Wednesday, September 23, 2009


September 5, -19 2009

We traveled from Edmond back toward the campground that is quickly becoming our second home, the Arbuckle Mountain Campground that is near Davis, OK. We had a few minor jobs scheduled for the area and were hoping to expand that long enough to stay and enjoy their fall Blue Grass Festival. We weren’t sure how we’d do it, but we were determined to soak up as much blue grass music as possible.

It was raining as we pulled in and continued to rain for several days while we were there. Not really heavy but constant. That didn’t deter the campers. Each day saw more and more campers pulling in. Soon the campground would be near capacity. From the very first day there were jams going on all day long and into the late evening hours.

For the early bird arrivals like us there were tours of the Field’s Pie Factory and a local Artbuckle Wedding Chapel. Workshops . An ice cream social was also on the schedule. Not to mention special meals that were supplied by local businesses.

One day we took off on our own to go see Turner Falls. Staying with our shoestring budget we opted to just go to the scenic overlook to see the falls instead of paying $10 each for a day pass down into the park. We’d planned on going over to a nature preserve as well, but the rain cancelled that, so we’ll go there another trip.

We of course made sure we got “Original Fried Pies” while on our outing that day. Folks these pies are soooo good. This time instead of getting the sweet pies we got meat pies. Gary got the beef one and I the chicken. Talk about melt in your mouth goodness!!! Gary did sneak back to the register and get himself a cherry pie for dessert but I was far too full for a dessert at that time. We did get fruit ones later on in the week at the festival. He stuck with cherry but I tried the apricot for the first time and it was, as they say, to die for!

As luck would have it we picked up a rather steady flow of small shops and one set of big shops that allowed us to stay the whole festival. We were very pleased with that outcome.

Our only disappointment was needing to run home for two days for two different doctor appointments I had scheduled, but even those were a blessing. Both reports were good, so I can’t complain. While we were home we even managed to work in one good shop and a couple of small ones as well.

As soon as we were back to the campground Gary attended workshops on blue grass and felt he learned a lot.

The final Thursday was when things really got jumping. First off was the golf cart parade. You can either bring your own or have one delivered to the campground from a local golf cart rental company that the Bowens, (the owners) had made arrangements with so everyone can have a cart available to rent if desired. The carts in the parade were decked out in a patriotic theme. One of the larger carts was also pulling a trailer filled with musicians playing.

Of course there was a competition for the best decorations and there was “street” entertainment by the contestants for the next day’s beauty queen pageant. This is all done in good clean fun. Young and old a like got a good giggle out of the antics of the performers. (see photos to the left).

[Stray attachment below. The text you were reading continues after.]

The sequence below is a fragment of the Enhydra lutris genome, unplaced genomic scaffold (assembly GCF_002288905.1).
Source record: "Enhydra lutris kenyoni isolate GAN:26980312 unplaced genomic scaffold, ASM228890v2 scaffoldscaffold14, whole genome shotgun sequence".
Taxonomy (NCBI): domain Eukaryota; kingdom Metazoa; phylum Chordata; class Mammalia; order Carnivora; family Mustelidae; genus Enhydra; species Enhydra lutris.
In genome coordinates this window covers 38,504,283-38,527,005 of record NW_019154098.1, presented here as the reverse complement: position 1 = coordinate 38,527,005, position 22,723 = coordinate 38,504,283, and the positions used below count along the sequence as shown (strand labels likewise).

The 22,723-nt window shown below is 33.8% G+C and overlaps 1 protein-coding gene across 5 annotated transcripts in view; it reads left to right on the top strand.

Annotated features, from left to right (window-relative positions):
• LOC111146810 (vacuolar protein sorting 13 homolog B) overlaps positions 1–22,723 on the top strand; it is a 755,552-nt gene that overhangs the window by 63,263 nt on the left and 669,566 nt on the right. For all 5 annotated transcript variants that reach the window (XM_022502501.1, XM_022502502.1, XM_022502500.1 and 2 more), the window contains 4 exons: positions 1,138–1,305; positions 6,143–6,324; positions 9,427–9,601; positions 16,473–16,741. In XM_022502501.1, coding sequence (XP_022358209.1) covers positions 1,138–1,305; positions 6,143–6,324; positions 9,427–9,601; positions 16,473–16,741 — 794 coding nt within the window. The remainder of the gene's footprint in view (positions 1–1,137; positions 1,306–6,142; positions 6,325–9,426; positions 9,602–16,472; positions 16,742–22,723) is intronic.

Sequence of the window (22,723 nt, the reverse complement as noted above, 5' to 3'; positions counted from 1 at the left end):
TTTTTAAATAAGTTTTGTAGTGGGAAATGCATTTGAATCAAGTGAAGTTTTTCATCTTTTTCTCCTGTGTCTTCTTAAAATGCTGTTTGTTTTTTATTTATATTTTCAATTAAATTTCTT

After the parade the music really kicked in. For the rest of the weekend we were treated to bands like Ellis County Bluegrass, Lonesome Prairie, Mark Phillips &IIIrd Generation, Salt Grass, Glen Bonham & Sothern Tradition and many more. Each band played twice a day for the entire weekend The on stage music started at noon each day and ran until 10:30 each night with a short break for dinner daily.

The evening hours were then filled with jamming at various campers throughout the large park. The fact that the music was so spread out wasn’t a problem though because even if you didn’t have a golf cart there was a very active free shuttle of golf carts that ran all day every day and into much of the night to make sure everyone could get everywhere they wanted easily. I would estimate you never waited more than five minutes if you needed one.

Rosemary, Al, Paula, Richard and all the other people that worked so hard to put this event on should be well complimented on how nicely things ran. They even managed to get the rain to stop just in time for the actual festival days. Now how’s that for service?

There were drawings daily for everything from a nice mandolin to CD’s by the various artists. Vendors were available to feed you a burger or sell you pain relief medication.

One of the highlights was the Youth Fiddle and Mandolin competitions. It’s amazing how good these young musicians are.

Camping for the festival was once again $12 per night unless you stayed 7 or more nights then it was $10 a night. Tickets for the festival were $35 each for all three days, or a sliding scale for individual days. The honey wagon was still just $8 a pump out as well.

For more information on the campground see my earlier blog on the Arbuckle Mountain campground or visit their webpage at:

That final Sunday morning saw campers leaving in a great drove us among them. We were headed for Woodward, OK.

Jan who is off on the adventure of a lifetime and is enjoying it thoroughly in OK

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